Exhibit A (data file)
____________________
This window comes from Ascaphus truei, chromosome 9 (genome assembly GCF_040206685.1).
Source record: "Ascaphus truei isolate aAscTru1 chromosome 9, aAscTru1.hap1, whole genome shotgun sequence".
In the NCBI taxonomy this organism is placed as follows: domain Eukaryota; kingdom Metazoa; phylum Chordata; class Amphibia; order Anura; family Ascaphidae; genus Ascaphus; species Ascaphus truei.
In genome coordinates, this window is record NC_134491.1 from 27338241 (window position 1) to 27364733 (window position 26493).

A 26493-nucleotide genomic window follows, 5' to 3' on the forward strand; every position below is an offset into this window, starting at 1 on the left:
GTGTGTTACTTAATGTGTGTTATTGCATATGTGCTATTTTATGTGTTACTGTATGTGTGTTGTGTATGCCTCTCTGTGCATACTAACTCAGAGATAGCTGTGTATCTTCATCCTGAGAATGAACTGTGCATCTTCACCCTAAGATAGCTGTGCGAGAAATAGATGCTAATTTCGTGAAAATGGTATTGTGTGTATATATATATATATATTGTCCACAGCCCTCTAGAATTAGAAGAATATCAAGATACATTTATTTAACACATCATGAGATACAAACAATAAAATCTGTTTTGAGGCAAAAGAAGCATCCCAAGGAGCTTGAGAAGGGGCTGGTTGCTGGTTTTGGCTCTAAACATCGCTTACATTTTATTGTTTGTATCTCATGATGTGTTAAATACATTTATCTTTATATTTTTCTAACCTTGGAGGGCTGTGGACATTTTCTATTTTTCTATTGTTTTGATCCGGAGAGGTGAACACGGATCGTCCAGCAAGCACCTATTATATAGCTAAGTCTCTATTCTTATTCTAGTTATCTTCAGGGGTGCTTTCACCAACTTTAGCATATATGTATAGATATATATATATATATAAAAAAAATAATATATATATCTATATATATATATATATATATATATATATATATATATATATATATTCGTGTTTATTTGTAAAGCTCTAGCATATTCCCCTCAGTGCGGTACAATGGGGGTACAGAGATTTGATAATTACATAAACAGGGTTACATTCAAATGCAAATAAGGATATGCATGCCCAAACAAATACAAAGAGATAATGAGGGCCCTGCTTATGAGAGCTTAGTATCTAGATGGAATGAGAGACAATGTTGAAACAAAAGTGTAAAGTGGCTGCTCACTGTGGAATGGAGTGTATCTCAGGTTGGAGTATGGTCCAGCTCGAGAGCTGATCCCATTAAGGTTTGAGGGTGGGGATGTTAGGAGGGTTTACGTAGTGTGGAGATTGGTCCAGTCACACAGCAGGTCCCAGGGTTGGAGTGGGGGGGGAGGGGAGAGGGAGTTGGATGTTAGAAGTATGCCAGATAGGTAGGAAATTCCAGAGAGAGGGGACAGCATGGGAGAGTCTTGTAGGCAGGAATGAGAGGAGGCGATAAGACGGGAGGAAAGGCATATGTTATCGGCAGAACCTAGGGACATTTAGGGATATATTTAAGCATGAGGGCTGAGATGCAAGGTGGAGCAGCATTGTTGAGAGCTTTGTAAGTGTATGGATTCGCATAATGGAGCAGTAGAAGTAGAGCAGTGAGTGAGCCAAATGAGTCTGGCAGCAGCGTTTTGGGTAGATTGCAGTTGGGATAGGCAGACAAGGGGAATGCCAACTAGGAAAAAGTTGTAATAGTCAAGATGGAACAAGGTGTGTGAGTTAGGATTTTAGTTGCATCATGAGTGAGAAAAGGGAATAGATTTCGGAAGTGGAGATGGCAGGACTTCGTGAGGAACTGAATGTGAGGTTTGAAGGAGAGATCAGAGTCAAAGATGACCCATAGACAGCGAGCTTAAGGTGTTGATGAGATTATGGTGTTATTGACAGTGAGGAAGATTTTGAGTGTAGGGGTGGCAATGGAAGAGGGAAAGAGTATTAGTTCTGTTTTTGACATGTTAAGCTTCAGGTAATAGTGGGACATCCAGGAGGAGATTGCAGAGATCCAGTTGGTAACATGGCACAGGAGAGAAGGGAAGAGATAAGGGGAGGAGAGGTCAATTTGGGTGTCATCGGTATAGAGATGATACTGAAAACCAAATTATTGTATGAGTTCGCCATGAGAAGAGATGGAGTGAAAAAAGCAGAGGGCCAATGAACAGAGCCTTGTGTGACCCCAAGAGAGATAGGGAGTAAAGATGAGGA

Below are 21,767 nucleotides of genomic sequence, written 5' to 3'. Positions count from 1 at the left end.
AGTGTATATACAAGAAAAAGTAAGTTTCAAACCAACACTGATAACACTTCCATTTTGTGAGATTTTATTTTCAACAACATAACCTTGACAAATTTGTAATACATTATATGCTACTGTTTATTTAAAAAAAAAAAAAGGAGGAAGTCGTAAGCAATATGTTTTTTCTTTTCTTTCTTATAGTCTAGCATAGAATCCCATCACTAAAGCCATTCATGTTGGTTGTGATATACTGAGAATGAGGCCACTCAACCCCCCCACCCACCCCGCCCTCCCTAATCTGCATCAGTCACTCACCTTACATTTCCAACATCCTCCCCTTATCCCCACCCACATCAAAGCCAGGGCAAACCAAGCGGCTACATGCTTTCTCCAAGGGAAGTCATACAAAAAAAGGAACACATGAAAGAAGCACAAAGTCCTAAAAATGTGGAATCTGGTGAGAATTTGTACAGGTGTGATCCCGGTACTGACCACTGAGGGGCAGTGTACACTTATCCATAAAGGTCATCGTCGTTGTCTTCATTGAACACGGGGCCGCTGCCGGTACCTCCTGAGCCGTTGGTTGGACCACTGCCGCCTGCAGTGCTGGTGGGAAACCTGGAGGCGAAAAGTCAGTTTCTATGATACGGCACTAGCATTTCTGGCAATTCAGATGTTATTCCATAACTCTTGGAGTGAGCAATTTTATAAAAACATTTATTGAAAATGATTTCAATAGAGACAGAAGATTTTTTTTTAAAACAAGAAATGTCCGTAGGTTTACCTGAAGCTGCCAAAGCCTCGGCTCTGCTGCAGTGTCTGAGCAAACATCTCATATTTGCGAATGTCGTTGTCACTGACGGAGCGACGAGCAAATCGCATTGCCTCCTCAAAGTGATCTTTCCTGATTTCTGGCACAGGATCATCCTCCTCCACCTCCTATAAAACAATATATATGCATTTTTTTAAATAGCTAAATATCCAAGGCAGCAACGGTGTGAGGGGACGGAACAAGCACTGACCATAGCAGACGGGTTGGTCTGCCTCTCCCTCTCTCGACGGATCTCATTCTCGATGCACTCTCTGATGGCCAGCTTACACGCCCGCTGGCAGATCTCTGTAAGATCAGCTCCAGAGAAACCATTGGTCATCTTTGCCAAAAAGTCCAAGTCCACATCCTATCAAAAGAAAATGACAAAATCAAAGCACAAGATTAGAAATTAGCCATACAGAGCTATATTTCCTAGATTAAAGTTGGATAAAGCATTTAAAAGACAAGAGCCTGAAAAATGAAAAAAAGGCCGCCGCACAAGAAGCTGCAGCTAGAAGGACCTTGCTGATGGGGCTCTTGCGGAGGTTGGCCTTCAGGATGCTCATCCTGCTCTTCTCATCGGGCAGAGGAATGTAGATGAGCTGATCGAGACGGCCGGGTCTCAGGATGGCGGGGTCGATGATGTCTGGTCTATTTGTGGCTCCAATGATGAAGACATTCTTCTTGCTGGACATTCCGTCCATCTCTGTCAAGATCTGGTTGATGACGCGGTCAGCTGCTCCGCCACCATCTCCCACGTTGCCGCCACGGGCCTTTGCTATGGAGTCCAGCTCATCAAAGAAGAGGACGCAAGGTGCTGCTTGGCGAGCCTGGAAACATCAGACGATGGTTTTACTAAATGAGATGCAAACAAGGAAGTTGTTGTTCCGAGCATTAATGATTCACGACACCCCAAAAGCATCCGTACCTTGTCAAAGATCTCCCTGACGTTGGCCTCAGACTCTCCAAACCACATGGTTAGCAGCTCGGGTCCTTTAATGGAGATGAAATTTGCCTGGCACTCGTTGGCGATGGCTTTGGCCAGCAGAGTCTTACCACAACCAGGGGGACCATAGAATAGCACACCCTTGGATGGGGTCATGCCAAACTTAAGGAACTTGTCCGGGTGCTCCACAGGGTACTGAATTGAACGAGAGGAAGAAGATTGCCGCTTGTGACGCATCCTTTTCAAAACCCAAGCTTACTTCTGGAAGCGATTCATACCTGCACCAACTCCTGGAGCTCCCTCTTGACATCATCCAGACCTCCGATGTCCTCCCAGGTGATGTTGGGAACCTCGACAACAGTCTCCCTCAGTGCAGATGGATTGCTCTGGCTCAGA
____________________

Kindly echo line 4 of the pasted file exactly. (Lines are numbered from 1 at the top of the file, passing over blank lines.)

In genome coordinates, this window is record NC_134491.1 from 27338241 (window position 1) to 27364733 (window position 26493).